An exciting slice of sparkling eclecticism, combining melody, complexity and zany humour in an irresistible mixture, Schnörgl Attahk is almost mandatory listening for fans of modern jazz-rock and RIO/Avant prog, and will particularly appeal to fans of genre-straddling bands such as Frogg Café, miRthkon or Miriodor, as well as newer outfits like Calomito or Slivovitz. With all-round outstanding performances, excellent production values (courtesy of Udi Koomran and Eric Gauthier-Lafaye), and a genuinely positive attitude that will put a smile on your face (as well as a very restrained running time, which allows the music to be absorbed without weariness setting in), Schnörgl Attahk  proves that it is fully possible to pay homage to the trailblazers of the past without turning into a nostalgia act.

Links:
http://www.myspace.com/camembert67

http://production.altrock.it/home.asp?lang=ita_&id=9&id2=9

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Even though it comes slightly late in comparison to other blogs and websites, this retrospective of the past year has been in the pipeline for a while. It is a first time for me, though obviously I have participated in quite a few surveys of this kind in my time as a collaborator of various music sites. However, the year 2011 has been uncommonly rich in excellent releases covering the whole of the progressive rock spectrum – similar in this to 2009 rather than the somewhat lackluster 2010.

My activity as a reviewer has also reached an unprecedented level in the past 12 months, and this (as well as other factors) have allowed me to listen to a wider range and number of new albums than in previous years – though not all of the albums I will be mentioning in the following paragraphs have been the object of a review. I have also been actively involved on the prog scene, attending festivals and gigs and keeping up a steady network of contacts with artists, label owners and fellow reviewers and fans. As the end-of-year statistics point out, the total number of views received by this blog in 2011 exceeded any of the expectations I had at the start of this venture, one and a half years ago.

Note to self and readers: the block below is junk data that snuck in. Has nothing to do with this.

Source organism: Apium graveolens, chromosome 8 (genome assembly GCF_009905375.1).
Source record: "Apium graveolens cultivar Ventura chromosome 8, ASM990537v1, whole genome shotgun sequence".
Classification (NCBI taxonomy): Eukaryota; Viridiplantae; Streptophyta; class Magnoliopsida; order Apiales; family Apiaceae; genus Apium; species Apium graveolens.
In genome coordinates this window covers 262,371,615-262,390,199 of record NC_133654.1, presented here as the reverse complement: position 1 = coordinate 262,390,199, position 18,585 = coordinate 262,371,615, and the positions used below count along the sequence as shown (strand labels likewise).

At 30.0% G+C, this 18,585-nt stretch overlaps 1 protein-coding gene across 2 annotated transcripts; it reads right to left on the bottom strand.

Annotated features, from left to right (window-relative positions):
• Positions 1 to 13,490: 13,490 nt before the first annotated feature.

Obviously, I cannot claim to have heard each and every prog (and related) album released in 2011, and quite of few of the big-name releases of the past year will be conspicuously absent from this overview. I will also refrain from using the usual list format, let alone a “Top 10/20/100” one, in spite of its undeniable popularity with music fans. While I am sure that everyone will be very curious to learn about my # 1 album of 2011,  this curiosity will have to remain unsatisfied, because I hardly ever think in terms of “absolute favourites”, and would be hard put to name my favourite band or artist (or literary author, for that matter). Although most “year in review” pieces do contain a measure of narcissism, the main aim of this post is to stimulate people’s curiosity, as well as debate, rather than turning it into a pointless competition of the “my list is better than yours” sort. We are all adult enough to be aware of the mostly subjective nature of lists, overviews, retrospectives and the like, and hopefully no one here is out to change other people’s minds.

In 2011, the prog “revival” reached unparalleled proportions, bolstered by the many opportunities offered by the Internet. In spite of the loud cries of woe about a supposed “death of the CD”, the number of acts that keep releasing their material in physical format is still quite high, and many of them still choose to put extra care in the artwork and liner notes, with often remarkable results. While the oversaturation of what remains very much a niche market cannot be denied, it is also true that high-quality productions are far from scarce, and the advent of legal streaming sites like the excellent Progstreaming has made it possible for everyone to sample an album before taking the plunge. Unfortunately, the wealth of music available either in digital or physical form does not correspond to higher availability of performing opportunities for those acts who still believe in the power of live performances. The shocking announcement of NEARfest 2011’s cancellation, at the end of March, rocked the prog fandom for months, and even the subsequent announcement of NEARfest Apocalypse for June 2012 did not allay many people’s fears concerning the dwindling range of gigging opportunities, especially here in the US (Europe, in spite of the economic crisis, seems to be doing much better in this respect). The prog community is also splintering in a way that, coupled with a worryingly nostalgic attitude and increasing reluctance to leave one’s own comfort zone, might spell disaster for the future.